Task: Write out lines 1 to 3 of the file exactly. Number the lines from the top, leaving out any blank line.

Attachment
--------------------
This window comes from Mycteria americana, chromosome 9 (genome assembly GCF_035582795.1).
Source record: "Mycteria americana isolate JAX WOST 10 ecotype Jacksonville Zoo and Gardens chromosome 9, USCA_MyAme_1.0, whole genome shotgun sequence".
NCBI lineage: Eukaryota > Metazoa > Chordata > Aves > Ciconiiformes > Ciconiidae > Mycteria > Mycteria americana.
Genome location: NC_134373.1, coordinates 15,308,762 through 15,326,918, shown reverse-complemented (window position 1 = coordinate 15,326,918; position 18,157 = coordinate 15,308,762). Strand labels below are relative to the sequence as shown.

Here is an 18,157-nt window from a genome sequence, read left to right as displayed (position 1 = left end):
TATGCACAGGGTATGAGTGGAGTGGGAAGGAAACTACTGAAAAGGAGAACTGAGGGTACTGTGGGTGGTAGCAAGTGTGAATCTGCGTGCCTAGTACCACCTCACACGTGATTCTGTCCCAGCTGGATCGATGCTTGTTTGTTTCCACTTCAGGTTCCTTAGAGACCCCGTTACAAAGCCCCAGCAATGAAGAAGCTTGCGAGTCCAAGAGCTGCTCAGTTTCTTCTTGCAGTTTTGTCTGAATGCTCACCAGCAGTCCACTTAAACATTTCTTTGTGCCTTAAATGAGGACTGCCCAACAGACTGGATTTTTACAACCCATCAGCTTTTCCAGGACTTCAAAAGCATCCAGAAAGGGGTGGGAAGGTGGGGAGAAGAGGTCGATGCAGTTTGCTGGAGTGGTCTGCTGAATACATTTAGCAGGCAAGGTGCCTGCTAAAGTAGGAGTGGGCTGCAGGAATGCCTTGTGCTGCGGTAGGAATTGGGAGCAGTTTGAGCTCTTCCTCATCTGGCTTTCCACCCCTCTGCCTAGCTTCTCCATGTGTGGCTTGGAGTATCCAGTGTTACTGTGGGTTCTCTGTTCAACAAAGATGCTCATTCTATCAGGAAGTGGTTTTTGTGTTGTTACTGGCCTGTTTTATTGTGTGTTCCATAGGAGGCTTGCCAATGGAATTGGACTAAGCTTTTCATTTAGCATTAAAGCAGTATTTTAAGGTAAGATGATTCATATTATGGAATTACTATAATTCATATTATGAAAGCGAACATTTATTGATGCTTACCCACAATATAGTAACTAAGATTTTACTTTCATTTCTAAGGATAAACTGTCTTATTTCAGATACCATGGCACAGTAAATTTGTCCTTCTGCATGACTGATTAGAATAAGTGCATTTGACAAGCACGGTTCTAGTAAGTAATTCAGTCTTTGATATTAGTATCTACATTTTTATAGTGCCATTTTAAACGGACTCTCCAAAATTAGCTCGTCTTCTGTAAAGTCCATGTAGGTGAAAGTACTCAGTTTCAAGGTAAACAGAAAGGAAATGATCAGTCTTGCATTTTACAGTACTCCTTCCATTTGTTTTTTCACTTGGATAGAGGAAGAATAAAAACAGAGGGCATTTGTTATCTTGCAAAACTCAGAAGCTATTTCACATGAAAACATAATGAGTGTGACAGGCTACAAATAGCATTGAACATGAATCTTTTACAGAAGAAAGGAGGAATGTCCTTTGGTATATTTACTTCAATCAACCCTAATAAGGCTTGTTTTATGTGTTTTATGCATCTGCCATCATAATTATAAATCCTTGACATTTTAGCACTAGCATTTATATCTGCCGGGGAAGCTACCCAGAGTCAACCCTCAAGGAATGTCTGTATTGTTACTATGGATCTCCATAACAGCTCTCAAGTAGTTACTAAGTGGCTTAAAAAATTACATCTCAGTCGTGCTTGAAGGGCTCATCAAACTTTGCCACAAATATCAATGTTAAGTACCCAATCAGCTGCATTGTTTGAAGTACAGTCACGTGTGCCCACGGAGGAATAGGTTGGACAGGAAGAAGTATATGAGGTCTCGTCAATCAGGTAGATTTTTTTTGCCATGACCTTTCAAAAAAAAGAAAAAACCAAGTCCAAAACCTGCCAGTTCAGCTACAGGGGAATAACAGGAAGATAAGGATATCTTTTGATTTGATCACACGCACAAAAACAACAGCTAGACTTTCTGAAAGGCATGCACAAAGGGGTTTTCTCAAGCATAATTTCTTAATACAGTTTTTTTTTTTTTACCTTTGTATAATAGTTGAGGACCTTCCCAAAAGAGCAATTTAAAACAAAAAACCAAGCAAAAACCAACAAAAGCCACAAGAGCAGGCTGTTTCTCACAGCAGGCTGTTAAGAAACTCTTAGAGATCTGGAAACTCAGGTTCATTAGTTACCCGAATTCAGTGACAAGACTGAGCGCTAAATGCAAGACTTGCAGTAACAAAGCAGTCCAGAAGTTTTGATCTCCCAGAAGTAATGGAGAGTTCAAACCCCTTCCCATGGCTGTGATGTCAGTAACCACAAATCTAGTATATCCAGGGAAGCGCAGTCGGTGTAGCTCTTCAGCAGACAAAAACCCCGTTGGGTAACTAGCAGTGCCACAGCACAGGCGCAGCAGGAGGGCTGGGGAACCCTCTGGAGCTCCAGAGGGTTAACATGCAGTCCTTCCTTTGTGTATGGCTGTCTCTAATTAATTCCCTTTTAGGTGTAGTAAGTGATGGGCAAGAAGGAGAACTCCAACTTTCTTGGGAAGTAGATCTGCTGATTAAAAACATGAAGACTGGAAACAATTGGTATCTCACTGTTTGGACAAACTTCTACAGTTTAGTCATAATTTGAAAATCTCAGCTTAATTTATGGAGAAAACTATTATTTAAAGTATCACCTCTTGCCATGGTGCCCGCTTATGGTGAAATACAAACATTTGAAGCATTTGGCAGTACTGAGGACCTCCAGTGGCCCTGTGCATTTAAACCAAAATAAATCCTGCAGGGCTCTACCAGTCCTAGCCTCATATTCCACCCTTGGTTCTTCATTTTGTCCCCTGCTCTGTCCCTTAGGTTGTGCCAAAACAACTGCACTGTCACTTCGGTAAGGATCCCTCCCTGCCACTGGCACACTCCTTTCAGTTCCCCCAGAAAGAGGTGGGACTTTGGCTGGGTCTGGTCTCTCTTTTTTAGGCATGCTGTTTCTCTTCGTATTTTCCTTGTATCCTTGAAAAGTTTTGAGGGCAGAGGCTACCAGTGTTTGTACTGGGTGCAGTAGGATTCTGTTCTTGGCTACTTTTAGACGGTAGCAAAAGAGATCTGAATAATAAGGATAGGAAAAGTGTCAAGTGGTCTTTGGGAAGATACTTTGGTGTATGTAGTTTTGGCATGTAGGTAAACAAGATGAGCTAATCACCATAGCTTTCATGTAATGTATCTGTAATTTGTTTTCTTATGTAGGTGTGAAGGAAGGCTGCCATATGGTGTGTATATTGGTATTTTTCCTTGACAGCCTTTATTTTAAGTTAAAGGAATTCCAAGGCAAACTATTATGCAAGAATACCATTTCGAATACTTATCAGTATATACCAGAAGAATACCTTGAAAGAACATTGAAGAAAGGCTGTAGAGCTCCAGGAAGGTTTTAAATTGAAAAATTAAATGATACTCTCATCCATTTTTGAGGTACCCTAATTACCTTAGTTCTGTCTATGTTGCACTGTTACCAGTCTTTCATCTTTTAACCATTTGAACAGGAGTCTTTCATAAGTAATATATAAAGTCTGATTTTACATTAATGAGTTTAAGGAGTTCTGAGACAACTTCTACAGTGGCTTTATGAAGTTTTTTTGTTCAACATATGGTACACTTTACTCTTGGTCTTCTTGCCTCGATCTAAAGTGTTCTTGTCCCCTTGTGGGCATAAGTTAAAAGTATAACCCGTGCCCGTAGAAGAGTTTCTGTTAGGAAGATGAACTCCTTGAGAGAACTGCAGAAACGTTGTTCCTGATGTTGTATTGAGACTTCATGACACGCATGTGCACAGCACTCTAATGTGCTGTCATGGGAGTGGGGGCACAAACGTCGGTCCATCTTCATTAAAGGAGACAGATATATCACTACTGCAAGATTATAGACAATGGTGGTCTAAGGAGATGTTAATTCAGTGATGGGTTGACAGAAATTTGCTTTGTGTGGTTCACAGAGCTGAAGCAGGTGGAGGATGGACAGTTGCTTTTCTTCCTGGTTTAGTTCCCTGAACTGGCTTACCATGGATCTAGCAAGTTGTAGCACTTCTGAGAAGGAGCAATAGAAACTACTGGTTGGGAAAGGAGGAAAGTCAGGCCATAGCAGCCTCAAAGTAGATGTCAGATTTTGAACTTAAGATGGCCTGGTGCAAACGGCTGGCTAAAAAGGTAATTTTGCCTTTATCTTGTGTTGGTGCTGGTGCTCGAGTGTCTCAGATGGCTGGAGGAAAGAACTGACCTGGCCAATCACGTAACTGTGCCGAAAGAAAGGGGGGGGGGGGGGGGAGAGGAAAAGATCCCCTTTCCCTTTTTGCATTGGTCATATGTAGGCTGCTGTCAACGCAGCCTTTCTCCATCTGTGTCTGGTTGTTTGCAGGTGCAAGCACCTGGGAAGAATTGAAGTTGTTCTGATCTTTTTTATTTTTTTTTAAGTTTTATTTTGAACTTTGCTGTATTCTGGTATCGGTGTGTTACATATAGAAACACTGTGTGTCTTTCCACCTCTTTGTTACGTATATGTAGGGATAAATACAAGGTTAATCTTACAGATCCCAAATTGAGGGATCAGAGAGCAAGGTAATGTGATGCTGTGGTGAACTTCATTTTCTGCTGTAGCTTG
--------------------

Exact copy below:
This window comes from Mycteria americana, chromosome 9 (genome assembly GCF_035582795.1).
Source record: "Mycteria americana isolate JAX WOST 10 ecotype Jacksonville Zoo and Gardens chromosome 9, USCA_MyAme_1.0, whole genome shotgun sequence".
NCBI lineage: Eukaryota > Metazoa > Chordata > Aves > Ciconiiformes > Ciconiidae > Mycteria > Mycteria americana.